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Logo of Phnom Penh Post newspaper Phnom Penh Post - No autopsies for Mali troops, gov’t tells UN

No autopsies for Mali troops, gov’t tells UN

UN peacekeepers from Cambodia stand guard next to the body of a deceased comrade in Mali earlier this year
UN peacekeepers from Cambodia stand guard next to the body of a deceased comrade in Mali earlier this year. PHOTO SUPPLIED

No autopsies for Mali troops, gov’t tells UN

Cambodian authorities have asked the United Nations not to perform autopsies on two Cambodians who died, allegedly from food poisoning, during a UN peacekeeping mission in the West African nation of Mali last week, a spokesman for the UN mission in that country said yesterday.

“Cambodian authorities specifically requested the bodies remain untouched, so we still don’t really know what caused the two men to die,” said Olivier Salgado, spokesman for the UN mission, known as MINUSMA.

Salgado wrote later in an email that the “UN provides food to the troops under strict control; however, soldiers can also find food [in] the local market”.

“The two blue helmets died in Kidal [from what] appears to be food intoxication (for which the incriminated food is not part of the UN Ration contract and responsibility),” he wrote.

No other UN staff, troops or police were affected by the “poisoning”, he continued, adding that despite no autopsies being performed, the cause of death was still being investigated.

Last week, Sem Sovanny, director-general of the Royal Cambodian Armed Forces’ peacekeeping unit, said preliminary probes indicated the death of the two peacekeepers, Captain Meak Sereyvatana and Lieutenant Ny Nol, was caused by “tainted food”.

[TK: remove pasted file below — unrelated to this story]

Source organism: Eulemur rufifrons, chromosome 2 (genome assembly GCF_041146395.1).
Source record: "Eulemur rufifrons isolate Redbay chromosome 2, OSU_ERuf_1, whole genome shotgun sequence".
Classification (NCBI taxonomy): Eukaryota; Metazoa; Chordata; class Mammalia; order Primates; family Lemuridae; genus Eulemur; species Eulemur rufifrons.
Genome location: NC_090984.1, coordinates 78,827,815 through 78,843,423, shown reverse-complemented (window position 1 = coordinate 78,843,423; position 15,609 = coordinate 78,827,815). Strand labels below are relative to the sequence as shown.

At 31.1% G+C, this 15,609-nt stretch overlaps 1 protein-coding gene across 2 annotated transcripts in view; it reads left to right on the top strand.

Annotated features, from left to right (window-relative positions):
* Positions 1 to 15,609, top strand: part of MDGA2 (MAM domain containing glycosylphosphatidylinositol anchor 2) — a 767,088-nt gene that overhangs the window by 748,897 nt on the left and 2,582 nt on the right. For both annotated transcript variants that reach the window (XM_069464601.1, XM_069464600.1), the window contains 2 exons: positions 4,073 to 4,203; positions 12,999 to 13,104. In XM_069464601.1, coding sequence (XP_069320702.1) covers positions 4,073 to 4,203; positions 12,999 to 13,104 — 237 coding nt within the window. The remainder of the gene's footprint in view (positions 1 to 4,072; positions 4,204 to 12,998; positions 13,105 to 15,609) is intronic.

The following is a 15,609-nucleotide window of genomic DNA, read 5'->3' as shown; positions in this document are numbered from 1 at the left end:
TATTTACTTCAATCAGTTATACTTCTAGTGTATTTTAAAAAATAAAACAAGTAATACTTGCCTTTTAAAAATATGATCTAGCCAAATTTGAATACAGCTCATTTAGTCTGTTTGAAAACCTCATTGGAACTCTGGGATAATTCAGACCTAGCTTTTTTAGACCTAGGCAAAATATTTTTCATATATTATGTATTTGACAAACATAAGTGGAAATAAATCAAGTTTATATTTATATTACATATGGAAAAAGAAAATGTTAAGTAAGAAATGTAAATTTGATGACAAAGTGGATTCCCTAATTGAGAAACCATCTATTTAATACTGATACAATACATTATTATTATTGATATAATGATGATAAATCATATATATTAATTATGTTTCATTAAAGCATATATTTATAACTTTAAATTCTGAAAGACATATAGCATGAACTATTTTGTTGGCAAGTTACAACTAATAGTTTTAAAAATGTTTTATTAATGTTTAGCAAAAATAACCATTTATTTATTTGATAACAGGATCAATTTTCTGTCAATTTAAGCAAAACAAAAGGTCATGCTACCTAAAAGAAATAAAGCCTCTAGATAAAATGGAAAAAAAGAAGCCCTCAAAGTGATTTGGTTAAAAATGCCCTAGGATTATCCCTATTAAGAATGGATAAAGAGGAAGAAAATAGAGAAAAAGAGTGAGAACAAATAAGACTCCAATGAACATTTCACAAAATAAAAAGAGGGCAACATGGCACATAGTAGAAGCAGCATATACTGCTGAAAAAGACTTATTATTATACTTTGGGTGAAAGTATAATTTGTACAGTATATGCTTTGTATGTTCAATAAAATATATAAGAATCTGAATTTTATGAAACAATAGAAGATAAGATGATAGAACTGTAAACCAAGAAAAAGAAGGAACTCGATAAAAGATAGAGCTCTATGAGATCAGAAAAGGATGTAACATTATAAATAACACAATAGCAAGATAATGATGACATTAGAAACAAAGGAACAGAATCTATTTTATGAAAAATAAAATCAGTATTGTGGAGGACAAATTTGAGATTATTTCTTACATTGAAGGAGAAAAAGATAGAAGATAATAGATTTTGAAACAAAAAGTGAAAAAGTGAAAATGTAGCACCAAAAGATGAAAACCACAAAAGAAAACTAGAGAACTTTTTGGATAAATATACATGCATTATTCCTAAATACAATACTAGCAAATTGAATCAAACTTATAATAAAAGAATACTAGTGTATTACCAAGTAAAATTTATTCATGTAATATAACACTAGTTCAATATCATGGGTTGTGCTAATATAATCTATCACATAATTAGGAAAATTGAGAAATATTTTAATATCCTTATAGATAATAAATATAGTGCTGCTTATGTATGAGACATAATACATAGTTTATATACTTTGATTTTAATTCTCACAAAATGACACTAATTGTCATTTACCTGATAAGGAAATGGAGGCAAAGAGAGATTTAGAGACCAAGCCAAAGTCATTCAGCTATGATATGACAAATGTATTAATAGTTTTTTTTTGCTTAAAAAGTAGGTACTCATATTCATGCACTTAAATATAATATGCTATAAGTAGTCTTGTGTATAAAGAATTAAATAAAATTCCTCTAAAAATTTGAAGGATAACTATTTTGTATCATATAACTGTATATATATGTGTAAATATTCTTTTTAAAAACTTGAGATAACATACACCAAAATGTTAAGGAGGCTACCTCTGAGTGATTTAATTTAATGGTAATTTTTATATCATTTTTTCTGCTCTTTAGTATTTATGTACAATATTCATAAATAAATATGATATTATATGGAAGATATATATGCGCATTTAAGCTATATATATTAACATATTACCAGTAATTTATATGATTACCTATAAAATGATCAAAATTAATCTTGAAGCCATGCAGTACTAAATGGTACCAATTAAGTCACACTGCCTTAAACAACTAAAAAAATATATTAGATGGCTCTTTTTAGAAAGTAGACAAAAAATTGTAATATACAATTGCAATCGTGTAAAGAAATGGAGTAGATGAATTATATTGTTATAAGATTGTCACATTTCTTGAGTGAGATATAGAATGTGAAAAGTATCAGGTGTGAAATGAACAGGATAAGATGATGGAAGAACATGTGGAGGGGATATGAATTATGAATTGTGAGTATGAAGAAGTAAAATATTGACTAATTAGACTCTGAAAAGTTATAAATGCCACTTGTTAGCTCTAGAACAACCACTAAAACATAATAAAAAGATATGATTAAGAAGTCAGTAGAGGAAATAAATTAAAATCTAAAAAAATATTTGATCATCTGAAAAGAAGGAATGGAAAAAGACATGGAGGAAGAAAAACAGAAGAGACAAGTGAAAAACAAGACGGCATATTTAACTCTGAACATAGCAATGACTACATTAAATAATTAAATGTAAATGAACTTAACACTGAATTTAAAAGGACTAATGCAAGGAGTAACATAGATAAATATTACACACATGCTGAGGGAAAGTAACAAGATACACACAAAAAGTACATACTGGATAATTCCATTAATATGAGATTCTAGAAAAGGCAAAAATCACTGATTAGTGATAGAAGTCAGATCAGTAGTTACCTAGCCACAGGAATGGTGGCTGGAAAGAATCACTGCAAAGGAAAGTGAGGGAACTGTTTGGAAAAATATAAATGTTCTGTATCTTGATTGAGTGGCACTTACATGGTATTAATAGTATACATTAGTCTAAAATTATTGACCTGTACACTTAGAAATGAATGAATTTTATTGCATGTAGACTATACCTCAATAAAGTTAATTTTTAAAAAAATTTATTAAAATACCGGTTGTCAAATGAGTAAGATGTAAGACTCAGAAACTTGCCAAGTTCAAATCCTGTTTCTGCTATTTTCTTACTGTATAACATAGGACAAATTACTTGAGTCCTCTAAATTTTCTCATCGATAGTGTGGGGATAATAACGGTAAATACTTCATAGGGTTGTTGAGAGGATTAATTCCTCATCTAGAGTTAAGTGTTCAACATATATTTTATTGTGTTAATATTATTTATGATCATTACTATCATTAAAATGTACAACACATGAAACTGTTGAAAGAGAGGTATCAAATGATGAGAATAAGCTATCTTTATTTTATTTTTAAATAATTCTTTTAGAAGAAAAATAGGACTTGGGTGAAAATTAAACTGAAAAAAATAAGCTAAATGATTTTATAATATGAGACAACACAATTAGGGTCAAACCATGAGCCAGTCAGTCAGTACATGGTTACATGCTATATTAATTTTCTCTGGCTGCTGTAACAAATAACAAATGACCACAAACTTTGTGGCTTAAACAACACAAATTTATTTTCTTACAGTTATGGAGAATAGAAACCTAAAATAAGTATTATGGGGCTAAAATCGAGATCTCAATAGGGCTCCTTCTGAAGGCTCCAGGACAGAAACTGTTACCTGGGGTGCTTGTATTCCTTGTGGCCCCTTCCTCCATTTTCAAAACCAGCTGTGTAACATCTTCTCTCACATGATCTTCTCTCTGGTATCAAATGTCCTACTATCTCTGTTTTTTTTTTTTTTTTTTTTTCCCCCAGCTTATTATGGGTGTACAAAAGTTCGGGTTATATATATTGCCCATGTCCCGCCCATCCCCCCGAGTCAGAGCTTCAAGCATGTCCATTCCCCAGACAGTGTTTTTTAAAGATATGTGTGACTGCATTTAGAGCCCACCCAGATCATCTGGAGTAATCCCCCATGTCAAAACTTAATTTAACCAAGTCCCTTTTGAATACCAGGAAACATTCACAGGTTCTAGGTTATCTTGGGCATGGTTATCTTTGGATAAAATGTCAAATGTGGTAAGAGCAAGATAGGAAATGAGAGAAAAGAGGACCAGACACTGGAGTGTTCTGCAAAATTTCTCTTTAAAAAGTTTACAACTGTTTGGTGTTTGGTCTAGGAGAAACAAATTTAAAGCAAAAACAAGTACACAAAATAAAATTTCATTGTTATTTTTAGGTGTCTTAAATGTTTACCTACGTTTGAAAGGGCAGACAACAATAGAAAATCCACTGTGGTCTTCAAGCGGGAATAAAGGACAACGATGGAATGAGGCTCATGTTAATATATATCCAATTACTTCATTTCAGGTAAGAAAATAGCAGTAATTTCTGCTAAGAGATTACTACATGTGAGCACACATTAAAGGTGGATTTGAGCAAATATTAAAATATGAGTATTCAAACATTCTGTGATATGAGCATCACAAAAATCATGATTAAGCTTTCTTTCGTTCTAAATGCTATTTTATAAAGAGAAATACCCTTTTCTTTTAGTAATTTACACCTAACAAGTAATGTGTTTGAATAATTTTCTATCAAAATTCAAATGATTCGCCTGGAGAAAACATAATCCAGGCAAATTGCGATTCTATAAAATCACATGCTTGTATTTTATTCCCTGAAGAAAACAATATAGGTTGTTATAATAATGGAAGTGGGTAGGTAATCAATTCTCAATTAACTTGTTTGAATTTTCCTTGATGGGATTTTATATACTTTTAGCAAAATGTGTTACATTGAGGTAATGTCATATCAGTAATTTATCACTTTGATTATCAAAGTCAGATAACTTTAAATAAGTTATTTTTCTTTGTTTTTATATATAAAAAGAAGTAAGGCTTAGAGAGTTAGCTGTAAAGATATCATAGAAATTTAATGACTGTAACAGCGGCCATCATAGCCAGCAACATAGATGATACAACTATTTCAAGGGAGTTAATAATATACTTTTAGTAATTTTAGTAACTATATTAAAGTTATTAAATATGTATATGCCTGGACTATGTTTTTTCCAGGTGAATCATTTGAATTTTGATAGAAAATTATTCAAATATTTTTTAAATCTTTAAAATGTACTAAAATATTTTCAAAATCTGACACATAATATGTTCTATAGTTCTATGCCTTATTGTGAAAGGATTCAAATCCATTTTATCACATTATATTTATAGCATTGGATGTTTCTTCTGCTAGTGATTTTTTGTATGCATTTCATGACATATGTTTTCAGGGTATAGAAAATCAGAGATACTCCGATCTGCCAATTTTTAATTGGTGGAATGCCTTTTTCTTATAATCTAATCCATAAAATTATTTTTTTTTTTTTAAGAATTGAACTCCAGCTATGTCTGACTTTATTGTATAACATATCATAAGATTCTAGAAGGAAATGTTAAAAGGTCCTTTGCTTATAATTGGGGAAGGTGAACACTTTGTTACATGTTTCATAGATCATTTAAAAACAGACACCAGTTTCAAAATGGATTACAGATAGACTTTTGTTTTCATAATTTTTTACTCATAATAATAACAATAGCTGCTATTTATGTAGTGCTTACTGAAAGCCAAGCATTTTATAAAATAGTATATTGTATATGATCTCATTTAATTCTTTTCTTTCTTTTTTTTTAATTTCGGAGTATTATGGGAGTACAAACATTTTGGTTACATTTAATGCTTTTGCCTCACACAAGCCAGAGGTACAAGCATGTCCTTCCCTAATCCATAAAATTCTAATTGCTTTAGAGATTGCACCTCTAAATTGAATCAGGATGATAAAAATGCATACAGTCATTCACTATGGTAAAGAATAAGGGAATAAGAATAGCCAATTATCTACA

Prak Sokhon, head of Cambodian-UN peacekeeping missions, told the Post that both men died of food poisoning, according to doctors in Mali.

“The families of the victims requested the bodies not be touched, which is why we asked the UN not to conduct the autopsies,” said Sokhon, adding that the bodies had not been repatriated yet because finding an airline willing to transport the bodies was difficult. “The Kingdom is responsible for sending them on this mission, so we will compensate the family and pay for the funeral and transportation.”

The UN said yesterday that the bodies are due back in the Kingdom in a week.

The two men’s families could not be reached yesterday.

Members of the RCAF operating as part of a UN peacekeeping mission were dispatched to Mali in February. The contingent – Cambodia’s first to Mali under the aegis of the UN – was charged with undertaking demining, ordnance disposal and airport maintenance.

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